Naturally there is danger of people emphasizing strongly either one of these trends of Scripture and gathering certain proof texts according to their own prejudices and preconceptions of what ought to be. "The way in which some people read their Bibles," says Mr. Ruskin, "is like the way in which the old monks thought that hedgehogs ate grapes. They rolled themselves over the grapes as they lay on the ground and whatever first stuck to their spikes they carried off and ate." If the grapes are of various kinds as are the pa.s.sages of Scripture we cannot judge thus of the taste of the vintage. To get the true taste of the grapes we must press them in cl.u.s.ter. To get the true meaning of Scripture we must study the whole trend of Scripture. Before we can accept any doctrine from separate pa.s.sages of Scripture we must a.s.sure ourselves that it is in harmony, not only with other pa.s.sages but also with the ruling thoughts which run through all Scripture, G.o.d's unutterable holiness, G.o.d's awful hatred of sin and stern denunciations of doom against the impenitent, G.o.d's love, G.o.d's unchangeableness, G.o.d's reasonableness and fairness, and the mysterious golden thread of hope which runs through all.

Now we glance as briefly as possible at the three theories referred to.


_The theory of Everlasting Torment and Everlasting Sin_.

This theory keeps with Scripture in a.s.serting the fatal and irrevocable result of unrepented sin--but it goes beyond the reserve of Scripture in defining that result and so defining it as to impugn the character of G.o.d. It teaches that all who are condemned in the Judgment are doomed to a life of endless torment, in the company of devils--forsaken of G.o.d. Millions of millions of ages shall see this punishment no whit nearer to its end. It must go on for ever and ever and ever.

It takes perhaps a child's or a woman's heart to realize the horror of that thought. I remember as a child reading a Sunday-school book that helped me to realize the meaning of this "for ever and ever in h.e.l.l."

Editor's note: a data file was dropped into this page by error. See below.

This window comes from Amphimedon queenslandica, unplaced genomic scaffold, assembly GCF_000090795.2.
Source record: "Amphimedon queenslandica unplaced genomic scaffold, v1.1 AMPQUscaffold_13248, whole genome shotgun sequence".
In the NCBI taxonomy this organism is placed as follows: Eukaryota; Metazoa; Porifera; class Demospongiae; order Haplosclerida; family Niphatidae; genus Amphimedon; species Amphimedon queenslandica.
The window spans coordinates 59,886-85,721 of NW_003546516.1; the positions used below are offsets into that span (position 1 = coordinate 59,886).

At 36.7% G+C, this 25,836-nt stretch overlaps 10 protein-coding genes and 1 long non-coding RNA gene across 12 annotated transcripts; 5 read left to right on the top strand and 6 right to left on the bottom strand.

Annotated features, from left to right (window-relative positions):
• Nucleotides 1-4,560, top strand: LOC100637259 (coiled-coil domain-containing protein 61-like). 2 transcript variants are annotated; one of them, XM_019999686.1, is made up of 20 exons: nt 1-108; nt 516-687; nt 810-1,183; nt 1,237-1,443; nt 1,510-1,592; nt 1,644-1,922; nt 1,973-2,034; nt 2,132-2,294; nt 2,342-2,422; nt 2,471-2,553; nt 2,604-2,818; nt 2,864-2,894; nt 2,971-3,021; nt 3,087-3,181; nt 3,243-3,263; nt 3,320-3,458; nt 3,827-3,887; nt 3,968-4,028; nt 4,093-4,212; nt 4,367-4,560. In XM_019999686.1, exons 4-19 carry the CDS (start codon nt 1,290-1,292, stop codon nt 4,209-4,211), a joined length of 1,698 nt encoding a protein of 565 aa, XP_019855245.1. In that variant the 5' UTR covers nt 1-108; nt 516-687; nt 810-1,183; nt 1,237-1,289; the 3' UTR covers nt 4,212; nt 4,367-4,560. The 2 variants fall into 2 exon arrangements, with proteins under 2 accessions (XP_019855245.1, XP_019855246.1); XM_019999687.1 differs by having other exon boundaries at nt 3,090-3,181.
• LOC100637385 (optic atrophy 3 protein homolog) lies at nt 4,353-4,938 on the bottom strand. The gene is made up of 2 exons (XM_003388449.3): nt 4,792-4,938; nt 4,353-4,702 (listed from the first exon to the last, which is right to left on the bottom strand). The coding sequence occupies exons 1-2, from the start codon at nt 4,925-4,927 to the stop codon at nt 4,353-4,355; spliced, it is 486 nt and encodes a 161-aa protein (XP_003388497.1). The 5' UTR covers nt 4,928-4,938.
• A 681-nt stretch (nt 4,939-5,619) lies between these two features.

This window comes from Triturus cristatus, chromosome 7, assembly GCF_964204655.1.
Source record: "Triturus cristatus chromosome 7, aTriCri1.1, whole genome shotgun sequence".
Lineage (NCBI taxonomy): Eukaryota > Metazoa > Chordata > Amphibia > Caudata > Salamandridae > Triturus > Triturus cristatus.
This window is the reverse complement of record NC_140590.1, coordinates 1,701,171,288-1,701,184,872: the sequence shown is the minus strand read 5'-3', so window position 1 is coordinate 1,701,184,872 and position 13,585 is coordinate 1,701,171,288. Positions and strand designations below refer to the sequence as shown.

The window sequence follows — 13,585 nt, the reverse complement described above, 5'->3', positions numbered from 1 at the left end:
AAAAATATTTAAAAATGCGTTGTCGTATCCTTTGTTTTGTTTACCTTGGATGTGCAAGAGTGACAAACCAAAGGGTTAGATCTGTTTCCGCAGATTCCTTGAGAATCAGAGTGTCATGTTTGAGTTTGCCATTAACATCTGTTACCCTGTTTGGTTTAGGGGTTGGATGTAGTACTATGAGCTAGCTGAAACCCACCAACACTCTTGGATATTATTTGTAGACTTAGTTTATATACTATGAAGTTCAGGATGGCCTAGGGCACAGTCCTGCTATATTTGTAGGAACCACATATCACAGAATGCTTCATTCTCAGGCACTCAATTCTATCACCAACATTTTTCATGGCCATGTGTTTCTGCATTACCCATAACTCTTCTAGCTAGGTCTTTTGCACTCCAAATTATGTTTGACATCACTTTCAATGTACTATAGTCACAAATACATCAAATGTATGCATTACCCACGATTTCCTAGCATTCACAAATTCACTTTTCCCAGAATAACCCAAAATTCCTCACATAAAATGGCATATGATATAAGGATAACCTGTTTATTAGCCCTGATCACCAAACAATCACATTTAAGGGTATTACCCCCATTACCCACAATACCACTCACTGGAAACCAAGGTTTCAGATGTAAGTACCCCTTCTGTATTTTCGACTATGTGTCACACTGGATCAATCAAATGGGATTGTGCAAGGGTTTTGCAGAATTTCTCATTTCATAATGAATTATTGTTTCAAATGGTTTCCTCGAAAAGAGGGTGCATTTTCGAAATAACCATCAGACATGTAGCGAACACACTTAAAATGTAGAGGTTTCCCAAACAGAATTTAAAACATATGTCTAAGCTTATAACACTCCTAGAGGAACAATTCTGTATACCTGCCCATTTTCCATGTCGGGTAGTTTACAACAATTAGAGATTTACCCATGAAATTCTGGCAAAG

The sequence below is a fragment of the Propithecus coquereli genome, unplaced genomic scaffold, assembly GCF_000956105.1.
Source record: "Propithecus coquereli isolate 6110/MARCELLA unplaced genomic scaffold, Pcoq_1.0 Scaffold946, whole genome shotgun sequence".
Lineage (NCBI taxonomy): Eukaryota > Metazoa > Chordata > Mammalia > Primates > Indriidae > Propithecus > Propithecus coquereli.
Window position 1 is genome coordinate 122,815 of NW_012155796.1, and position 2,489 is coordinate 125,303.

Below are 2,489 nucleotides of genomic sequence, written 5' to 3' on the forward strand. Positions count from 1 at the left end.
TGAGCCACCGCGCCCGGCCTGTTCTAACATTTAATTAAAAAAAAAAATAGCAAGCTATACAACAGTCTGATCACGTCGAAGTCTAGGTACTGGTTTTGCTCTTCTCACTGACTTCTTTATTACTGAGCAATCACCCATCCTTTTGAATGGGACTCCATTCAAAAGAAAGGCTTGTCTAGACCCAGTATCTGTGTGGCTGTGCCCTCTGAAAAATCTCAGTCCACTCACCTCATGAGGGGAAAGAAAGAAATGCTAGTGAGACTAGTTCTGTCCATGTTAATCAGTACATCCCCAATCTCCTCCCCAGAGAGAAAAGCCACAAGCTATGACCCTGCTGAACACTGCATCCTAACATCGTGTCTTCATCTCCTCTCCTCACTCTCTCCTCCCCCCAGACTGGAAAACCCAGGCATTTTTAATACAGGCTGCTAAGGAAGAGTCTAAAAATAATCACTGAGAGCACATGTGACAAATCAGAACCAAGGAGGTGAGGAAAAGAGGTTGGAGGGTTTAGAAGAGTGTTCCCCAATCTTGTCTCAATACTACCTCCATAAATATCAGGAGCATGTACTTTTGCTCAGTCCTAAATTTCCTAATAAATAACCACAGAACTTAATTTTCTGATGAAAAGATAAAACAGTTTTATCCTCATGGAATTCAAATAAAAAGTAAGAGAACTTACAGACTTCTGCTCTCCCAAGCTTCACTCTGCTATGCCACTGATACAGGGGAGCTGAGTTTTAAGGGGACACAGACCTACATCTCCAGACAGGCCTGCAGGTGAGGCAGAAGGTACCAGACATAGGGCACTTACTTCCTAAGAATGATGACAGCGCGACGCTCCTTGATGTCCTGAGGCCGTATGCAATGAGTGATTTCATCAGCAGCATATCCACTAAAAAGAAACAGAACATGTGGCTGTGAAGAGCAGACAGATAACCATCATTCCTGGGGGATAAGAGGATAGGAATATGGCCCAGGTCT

I was to imagine a huge forest, and a tiny insect coming from the farthest planet and biting an atom out of one of the leaves, and carrying it away to his home, the journey taking one thousand years.

Then I was to imagine the ages that must elapse before that whole leaf was carried off. Then the stupendous time before the whole tree would be gone. Then, as my brain reeled at the thought, I was to look forward to the carrying away of the whole forest, and from that to the carrying away of the whole world. Then came the awful sentence in italics, _Even then eternity would but have begun_. I suppose G.o.d will forgive the people who wrote that book for children if they repent, but I don't feel much like forgiving them. I can remember still lying awake in the night and crying as I thought of the lost souls in h.e.l.l as my poor little brain reeled at the thought of the journeys of that wretched insect and of those whom G.o.d kept alive to suffer for ever and ever and ever.

Then as one grew older came the further horror that these "lost" are kept alive not only to suffer but to sin everlastingly. They are to go on increasing in sin for ever and ever and ever in the universe of the All-holy G.o.d. One tests this by the ruling thoughts of Scripture. One thinks of G.o.d's holiness. One thinks of the golden thread of hope.

One wonders what it means that Christ came to "destroy the works of the devil"[1] and to destroy the devil (bruise the serpent's head[2]) and how one day "G.o.d shall be all in all" if straight opposite for all eternity shall be Satan's Kingdom of misery and sin. Surely Christ has not failed! And yet--and yet--what shall we say? And what shall we say of G.o.d's fatherhood? Shall we say as some do that as Judge He must do cruel things which as Father He would shrink from? G.o.d forbid! The Judge and the Father are one. Men would never use such sophistry about the character of G.o.d if it were put into plain words. "Ye must ken,"

said a G.o.dly old Scotchman, "that the Almighty may often have to do in His offeeshial capacity what He would scorn to do as a private individual!" I quote this not with flippancy but with stern indignation. That is baldly what such sophistry means.

Clearly one who insists on this doctrine ought at least to be absolutely certain that Scripture leaves him no escape from it. Now the conclusion which a thorough study of the question leads to is this;--that Scripture nowhere definitely affirms that the sufferings of the lost _shall not be_ everlasting, and nowhere definitely affirms that they _shall be_ everlasting.